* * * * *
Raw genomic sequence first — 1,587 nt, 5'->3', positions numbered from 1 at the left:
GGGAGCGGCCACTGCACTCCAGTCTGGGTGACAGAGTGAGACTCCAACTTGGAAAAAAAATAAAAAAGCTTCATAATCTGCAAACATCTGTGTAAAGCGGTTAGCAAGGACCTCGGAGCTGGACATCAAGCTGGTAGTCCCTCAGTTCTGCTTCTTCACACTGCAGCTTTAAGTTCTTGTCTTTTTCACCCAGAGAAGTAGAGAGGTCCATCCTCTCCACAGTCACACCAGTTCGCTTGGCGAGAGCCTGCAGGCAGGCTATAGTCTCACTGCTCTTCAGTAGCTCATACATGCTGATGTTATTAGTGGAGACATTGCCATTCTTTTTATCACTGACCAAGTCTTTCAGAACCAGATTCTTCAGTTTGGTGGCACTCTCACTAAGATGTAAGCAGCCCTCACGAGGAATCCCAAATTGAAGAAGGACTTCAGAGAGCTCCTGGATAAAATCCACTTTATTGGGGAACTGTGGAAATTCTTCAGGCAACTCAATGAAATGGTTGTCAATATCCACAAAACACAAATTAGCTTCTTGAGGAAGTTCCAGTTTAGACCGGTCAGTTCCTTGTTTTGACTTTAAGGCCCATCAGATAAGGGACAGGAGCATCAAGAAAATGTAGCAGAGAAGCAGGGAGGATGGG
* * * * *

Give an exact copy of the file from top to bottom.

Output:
Raw genomic sequence first — 1,587 nt, 5'->3', positions numbered from 1 at the left:
GGGAGCGGCCACTGCACTCCAGTCTGGGTGACAGAGTGAGACTCCAACTTGGAAAAAAAATAAAAAAGCTTCATAATCTGCAAACATCTGTGTAAAGCGGTTAGCAAGGACCTCGGAGCTGGACATCAAGCTGGTAGTCCCTCAGTTCTGCTTCTTCACACTGCAGCTTTAAGTTCTTGTCTTTTTCACCCAGAGAAGTAGAGAGGTCCATCCTCTCCACAGTCACACCAGTTCGCTTGGCGAGAGCCTGCAGGCAGGCTATAGTCTCACTGCTCTTCAGTAGCTCATACATGCTGATGTTATTAGTGGAGACATTGCCATTCTTTTTATCACTGACCAAGTCTTTCAGAACCAGATTCTTCAGTTTGGTGGCACTCTCACTAAGATGTAAGCAGCCCTCACGAGGAATCCCAAATTGAAGAAGGACTTCAGAGAGCTCCTGGATAAAATCCACTTTATTGGGGAACTGTGGAAATTCTTCAGGCAACTCAATGAAATGGTTGTCAATATCCACAAAACACAAATTAGCTTCTTGAGGAAGTTCCAGTTTAGACCGGTCAGTTCCTTGTTTTGACTTTAAGGCCCATCAGATAAGGGACAGGAGCATCAAGAAAATGTAGCAGAGAAGCAGGGAGGATGGG